This circuit shows an inductor being driven by an AC voltage. The colors indicate power consumption; red means that a component is consuming power, and green means that the component is contributing power. The left side of the circuit represents the power company's side, and the right side represents a factory (with a large induction motor).
The highly inductive load is causing the power company to work a lot harder than normal for a given amount of power delivered. The graph on the left indicates the power lost in the power company's equipment (the resistor at top left). The graph in the middle is the power delivered to the factory. The graph on the right is the power delivered to the inductor (and then returned, causing the time average of power delivered to be zero).
Even though a peak power of 40 mW is being delivered to the factory, 200 mW is being dissipated in the power company's wires. This can happen whenever power factor is less than 1, and power companies usually charge extra when this happens. -- Credits: Mr. Paul Falstad.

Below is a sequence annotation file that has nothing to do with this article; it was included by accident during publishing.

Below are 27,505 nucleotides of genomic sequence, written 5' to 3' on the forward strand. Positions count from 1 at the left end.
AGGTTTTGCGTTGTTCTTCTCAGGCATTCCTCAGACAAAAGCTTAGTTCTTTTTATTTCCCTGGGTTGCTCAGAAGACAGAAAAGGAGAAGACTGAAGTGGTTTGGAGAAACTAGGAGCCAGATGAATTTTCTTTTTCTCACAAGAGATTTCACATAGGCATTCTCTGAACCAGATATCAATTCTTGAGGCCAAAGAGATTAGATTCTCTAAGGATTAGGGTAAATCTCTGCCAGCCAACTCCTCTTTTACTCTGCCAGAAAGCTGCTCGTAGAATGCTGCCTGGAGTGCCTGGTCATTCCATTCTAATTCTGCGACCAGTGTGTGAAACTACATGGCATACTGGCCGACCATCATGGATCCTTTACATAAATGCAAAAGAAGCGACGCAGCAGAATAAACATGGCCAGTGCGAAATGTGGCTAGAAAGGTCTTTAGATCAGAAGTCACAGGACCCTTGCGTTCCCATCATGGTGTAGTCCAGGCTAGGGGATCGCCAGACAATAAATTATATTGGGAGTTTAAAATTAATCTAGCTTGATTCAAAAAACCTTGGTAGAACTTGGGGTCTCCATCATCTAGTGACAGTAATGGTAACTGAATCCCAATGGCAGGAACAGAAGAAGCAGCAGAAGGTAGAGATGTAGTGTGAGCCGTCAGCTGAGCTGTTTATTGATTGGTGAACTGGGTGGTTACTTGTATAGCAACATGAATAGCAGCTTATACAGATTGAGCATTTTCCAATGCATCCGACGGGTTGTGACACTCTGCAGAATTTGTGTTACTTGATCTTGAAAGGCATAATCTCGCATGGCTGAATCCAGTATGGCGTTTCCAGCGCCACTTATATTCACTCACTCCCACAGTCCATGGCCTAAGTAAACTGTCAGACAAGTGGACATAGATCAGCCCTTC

|Tushar Kafare said: (Oct 12, 2010)|
|When power factor is at maximum value?|
|Manish said: (Apr 6, 2011)|
|When angle between Voltage and the Current is zero. At that time the power factor is unity.
|R.Nathiya said: (Feb 24, 2015)|
|How to calculate power factor of a load (during power consumption)? Is there any circuit for that?|
|S.Ponnayira Sundara Vel said: (Sep 16, 2015)|
|From the energy meter measure the real power (P) & P.F.
(P.F = value = 0.00 to 1).
Then calculate the S (Apparent Power) = P/P.F.
Then Calculate the Q (Reactive Power) = SQR RooT of (SQR of S - SQR of P) = Answer in VAr = WCV2,
W = Omega = 2*Pi*f.
pi = 3.14.
f = 50 Hz.
V2 = SQR of V = V*V.
C = Capacitance.
Then Find Capacitance Value to Improve the power Factor.
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